• [0043]
    Subsequently, in step S206, the WB control unit 103 sets an evaluation frame according to each light source, and calculates a combining ratio of each block based on a difference between the above-described second WB correction value and the color evaluation value of each block. For example, in a scene where the mercury lamp is used as the light source, as illustrated in FIG. 6, the WB control unit 103 sets an evaluation frame 601 for the mercury lamp, in which the color evaluation value of white obtained under the mercury lamp which is predetermined as the second WB correction value is placed in a center. Then, the WB control unit 103 calculates a combining ratio of each block based on the distance between the predetermined color evaluation value of white obtained under the mercury lamp and the color evaluation value of each block. The evaluation frame 601 is set based on the color evaluation value prepared by shooting a white object under the mercury lamp and calculating the color evaluation value thereof in advance.
  • [0044]
    First, if the color evaluation value of a block has a small difference from the color evaluation value of white obtained under the mercury lamp and is located inside an inner frame 602 illustrated in FIG. 6, the WB control unit 103 sets 1 as the combining ratio α [i] of this block. On the other hand, if the color evaluation value of a block is located in an area between the inner frame 602 and the evaluation frame 601 illustrated in FIG. 6, the WB control unit 103 calculates the combining ratio α [i] of this block as follows; the WB control unit 103 calculates the combining ratio α [i] of this block by linearly reducing the combining ratio from the inner frame 602 toward the evaluation frame 601 such that the inner frame 602 shows the combining ratio α [i]=1 and the evaluation frame 601 shows the combining ratio α [i]=O. Further, if the color evaluation value of a block is located outside the evaluation frame 601, the WB control unit 103 sets 0 as the combining ratio α [i] of this block.
  • [0045]
    The evaluation frame 601 and the inner frame 602 may have any arbitrary shape, instead of a quadrilateral shape. For example, as illustrated in FIG. 7, the evaluation frame 601 may be set to have an oval (circular) shape. Further, for example, for a scene using a low color temperature light source such as a light source of the light bulb color, this method can also be applied by setting the evaluation frame 601 and the inner frame 602 as illustrated in FIG. 8. In this case, the combining ratio can be calculated by the same processing as the combining ratio calculation method for a scene using the mercury lamp as the light source.
  • [0046]
    Subsequently, in step S207, the WB control unit 103 combines the developed image signal Yuv1 and the developed image signal Yuv2 with use of the combining ratio α [i] of each block to generate a combined image signal Yuv3. A color evaluation value (Y3[i], u3[i], v3[i]) of the combined image signal Yuv3 is calculated with use of a color evaluation value (Y1 [i], u1[i], v1[i]) of the developed image signal Yuv1 and a color evaluation value (Y2[i], u2[i], v2[i]) of the developed image signal Yuv2. More specifically, the color evaluation value (Y3[i], u3[i], v3[i]) of the combined image signal Yuv3 is calculated by the following equation (6).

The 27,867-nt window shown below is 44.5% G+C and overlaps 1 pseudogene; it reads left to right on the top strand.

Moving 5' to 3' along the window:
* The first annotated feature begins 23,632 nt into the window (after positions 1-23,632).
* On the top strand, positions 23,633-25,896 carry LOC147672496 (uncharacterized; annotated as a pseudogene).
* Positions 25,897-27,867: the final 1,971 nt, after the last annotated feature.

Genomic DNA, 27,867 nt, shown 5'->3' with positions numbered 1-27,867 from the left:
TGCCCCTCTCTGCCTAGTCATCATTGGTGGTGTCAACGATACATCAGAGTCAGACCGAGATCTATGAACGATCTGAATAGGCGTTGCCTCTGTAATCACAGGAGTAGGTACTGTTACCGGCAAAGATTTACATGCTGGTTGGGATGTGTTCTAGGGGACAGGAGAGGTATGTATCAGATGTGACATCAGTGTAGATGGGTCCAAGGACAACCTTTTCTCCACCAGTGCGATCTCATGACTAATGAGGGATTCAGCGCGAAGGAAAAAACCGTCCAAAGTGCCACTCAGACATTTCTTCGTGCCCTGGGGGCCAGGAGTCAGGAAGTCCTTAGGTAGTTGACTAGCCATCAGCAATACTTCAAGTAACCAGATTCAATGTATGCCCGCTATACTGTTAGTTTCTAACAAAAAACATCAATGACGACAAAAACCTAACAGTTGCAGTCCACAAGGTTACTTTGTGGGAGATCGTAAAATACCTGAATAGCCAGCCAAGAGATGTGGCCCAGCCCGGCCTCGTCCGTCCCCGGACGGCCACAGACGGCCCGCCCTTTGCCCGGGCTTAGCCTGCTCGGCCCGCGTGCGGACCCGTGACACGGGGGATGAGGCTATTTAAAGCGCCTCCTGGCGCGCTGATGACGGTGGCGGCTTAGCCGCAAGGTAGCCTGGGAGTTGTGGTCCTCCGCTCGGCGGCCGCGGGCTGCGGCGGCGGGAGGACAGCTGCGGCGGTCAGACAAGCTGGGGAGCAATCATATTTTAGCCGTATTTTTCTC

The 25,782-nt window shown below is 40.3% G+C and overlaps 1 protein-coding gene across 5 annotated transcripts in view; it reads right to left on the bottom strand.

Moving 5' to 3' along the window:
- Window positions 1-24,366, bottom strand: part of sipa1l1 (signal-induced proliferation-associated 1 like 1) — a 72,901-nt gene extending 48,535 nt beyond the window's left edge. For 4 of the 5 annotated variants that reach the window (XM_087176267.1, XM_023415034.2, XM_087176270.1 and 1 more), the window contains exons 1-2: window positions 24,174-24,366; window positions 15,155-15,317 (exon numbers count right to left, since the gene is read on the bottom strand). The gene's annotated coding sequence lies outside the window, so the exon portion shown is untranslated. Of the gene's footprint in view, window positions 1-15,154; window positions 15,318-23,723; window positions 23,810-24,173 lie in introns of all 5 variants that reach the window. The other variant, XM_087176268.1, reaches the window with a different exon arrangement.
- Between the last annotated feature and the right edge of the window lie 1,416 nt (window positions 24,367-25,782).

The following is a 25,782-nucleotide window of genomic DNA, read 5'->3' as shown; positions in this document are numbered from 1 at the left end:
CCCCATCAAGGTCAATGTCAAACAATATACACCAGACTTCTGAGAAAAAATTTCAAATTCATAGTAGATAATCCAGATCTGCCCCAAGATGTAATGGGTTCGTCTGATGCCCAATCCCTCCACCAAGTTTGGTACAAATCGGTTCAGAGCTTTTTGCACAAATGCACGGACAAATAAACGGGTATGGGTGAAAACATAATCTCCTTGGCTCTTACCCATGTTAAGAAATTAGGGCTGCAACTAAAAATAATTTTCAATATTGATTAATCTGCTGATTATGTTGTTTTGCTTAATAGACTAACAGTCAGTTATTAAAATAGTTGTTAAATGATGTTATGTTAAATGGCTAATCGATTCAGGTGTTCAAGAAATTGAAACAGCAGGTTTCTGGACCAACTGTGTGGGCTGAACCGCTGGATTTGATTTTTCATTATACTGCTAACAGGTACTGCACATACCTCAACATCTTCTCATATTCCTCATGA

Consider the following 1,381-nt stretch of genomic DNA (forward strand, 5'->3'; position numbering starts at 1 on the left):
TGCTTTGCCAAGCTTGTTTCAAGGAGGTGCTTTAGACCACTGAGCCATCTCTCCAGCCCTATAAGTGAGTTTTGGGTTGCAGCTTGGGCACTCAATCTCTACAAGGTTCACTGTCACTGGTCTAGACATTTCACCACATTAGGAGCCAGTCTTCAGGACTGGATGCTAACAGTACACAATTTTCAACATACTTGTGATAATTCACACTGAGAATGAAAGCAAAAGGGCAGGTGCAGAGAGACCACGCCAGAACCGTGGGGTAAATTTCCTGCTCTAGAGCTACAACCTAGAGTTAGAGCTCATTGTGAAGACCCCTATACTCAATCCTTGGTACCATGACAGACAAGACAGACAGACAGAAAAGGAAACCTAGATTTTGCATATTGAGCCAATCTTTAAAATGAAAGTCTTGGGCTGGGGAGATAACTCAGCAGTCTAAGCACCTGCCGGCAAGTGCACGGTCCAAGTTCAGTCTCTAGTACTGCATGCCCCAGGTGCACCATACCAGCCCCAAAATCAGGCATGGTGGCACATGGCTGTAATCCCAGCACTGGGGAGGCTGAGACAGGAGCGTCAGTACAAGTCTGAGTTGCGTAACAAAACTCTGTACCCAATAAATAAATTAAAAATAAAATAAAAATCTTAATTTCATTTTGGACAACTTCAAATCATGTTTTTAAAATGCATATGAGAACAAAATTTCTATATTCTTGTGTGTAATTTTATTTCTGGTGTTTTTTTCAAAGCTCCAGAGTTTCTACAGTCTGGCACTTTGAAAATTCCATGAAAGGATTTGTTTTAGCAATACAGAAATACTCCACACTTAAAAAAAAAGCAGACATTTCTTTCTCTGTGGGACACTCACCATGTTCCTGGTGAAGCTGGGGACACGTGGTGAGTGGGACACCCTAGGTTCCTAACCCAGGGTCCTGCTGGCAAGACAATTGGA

• [0000]

    Y3[i]=Y1[i]×(1−α[i])+Y2[i]×α[i]u3[i]=u1[i]×(1−α[i])+u2[i]×α[i]v3[i]=v1[i]×(1−α[i]+v2[i]×α[i]  (Equation 6)
  • [0047]
    At this time, the WB control unit 103 may further perform pixel interpolation processing in step S207 to calculate a combining ratio α′ [j] of each pixel from the combining ratio α [i] of each block, so as to reduce a tint variation that may be generated at a boundary between blocks. For example, the WB control unit 103 calculates the combining ratio α′ [j] of each pixel from the combining ratio α [i] of each block with use of bilinear interpolation as the pixel interpolation processing. At this time, in step S207, the combined image signal Yuv3 is generated by combining the developed image signal Yuv1 and the developed image signal Yuv2 with use of the combining ratio α ′[j] of each pixel. A color evaluation value (Y3[j], u3[j], v3[j]) of the combined image signal Yuv3 is calculated with use of a color evaluation value (Y1[j], u1[j], v1[j]) of the developed image signal Yuv1 and a color evaluation value (Y2[j], u2[j], v2[j]) of the developed image signal Yuv2. More specifically, the color evaluation value (Y3[j], u3[j], v3[j]) of the combined image signal Yuv3 is calculated by the following equation (7).
  • [0000]

    Y3[j]=Y1[j]×(1×α′[j]+Y2[j]×α′[j]u3[j]=u1[j]×(1−α′[j])+u2[j]×α′[j]v3[j]=v1[j]×(1−α′[j])+v2[j]×α′[j]  (EQUATION 7)
  • [0048]